Although the end came suddenly it was not wholly unexpected, for the past two years he was obviously sinking, but nothing would induce him to relax his labours and husband his strength.  He was actually working on compensation claims less than a week previous to his death, and even in his last hours when the spirit was fast failing the semi-conscious utterings told the death watchers that he died as he had always lived, his brain busy working for the welfare of his fellow man.


The funeral took place at Rawmarsh Parish Church on Thursday afternoon.  The cortege left Mr Green’s house shortly after two o’clock arriving at the cemetary about 3pm.  The service was conducted by the Rev. G.H.C. Bowen, rector of Thrybergh.  A tremendous crowd gathered in the cemetary to pay their last tributes to Mr Green, and some very pathetic scenes were witnessed.  Several beautiful wreaths were laid on the grave, among which were tributes from “Mrs Green and Family”; “With deepest respect and sympathy from the neighbours”; “Token of respect from the members of the Rawmarsh Working-Men’s Club”; “In loving memory from G. & E. Green”; “Token of respect from members of the Thrybergh Working-Men’s Club”; “Token of deepest sympathy from the Ryecroft Working-Men’s Club”; and “With sincere sympathy from Dr and Mrs Adams”.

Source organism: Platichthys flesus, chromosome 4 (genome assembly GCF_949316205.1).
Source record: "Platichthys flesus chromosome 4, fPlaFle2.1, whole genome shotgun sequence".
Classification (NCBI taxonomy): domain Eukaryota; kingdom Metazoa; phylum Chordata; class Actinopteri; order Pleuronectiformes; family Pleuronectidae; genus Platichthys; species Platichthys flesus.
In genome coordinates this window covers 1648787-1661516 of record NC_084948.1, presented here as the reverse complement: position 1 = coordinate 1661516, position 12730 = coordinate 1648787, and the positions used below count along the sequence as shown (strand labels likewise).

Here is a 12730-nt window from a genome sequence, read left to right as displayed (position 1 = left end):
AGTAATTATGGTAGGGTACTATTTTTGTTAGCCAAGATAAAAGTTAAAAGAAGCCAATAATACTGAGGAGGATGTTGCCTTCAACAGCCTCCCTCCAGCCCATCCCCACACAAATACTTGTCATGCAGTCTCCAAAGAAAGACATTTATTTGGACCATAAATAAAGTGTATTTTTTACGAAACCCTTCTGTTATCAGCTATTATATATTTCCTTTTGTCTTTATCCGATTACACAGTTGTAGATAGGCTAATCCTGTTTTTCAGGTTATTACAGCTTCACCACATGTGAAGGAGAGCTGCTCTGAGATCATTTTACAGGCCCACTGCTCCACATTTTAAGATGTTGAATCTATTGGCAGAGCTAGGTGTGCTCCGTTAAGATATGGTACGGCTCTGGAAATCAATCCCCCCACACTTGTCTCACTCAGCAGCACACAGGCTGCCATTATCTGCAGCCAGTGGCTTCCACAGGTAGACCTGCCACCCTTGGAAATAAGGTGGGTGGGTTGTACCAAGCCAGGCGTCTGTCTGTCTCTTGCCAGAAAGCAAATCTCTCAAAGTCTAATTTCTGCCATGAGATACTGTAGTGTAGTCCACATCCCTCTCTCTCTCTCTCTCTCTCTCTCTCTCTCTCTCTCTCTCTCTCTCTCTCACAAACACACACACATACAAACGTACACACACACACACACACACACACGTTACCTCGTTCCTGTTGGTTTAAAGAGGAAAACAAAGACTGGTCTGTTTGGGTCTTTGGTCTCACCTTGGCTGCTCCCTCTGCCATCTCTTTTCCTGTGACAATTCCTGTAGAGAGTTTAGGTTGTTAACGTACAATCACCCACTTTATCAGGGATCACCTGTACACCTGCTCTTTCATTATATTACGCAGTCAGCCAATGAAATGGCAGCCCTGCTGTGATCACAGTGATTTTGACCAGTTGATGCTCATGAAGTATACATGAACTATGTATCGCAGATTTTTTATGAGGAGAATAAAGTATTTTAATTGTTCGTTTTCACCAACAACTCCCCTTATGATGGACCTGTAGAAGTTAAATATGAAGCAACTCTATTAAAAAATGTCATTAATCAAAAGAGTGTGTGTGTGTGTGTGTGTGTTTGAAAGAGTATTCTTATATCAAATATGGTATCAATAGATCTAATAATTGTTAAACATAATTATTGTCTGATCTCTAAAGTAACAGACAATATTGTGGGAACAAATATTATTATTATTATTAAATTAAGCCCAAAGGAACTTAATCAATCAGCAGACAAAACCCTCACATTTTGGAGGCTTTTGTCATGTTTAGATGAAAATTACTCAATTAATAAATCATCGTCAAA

The mourners were : -
First Carriage:- Mr Ernest Green, Miss Jennie Green, Miss Edith Green and Mr Albert Green
Second Carriage:- Miss Lilian Green, Miss Milly Green, Mr Harry Green, Mr Jim Green, and Mr & Mrs Holloway.
Third Carriage:- Mrs John Stones (daughter), Mr & Mrs H. Towler (daughter and son-in-law), Mr W. Green (brother), and Mrs P.J. Burt (sister).
Fourth Carriage:- Mr & Mrs C.E. Green (brother and sister-in-law), Mr & Mrs Brooks (sister and brother-in-law), Mrs Darwin (daughter), and Mrs Green (niece).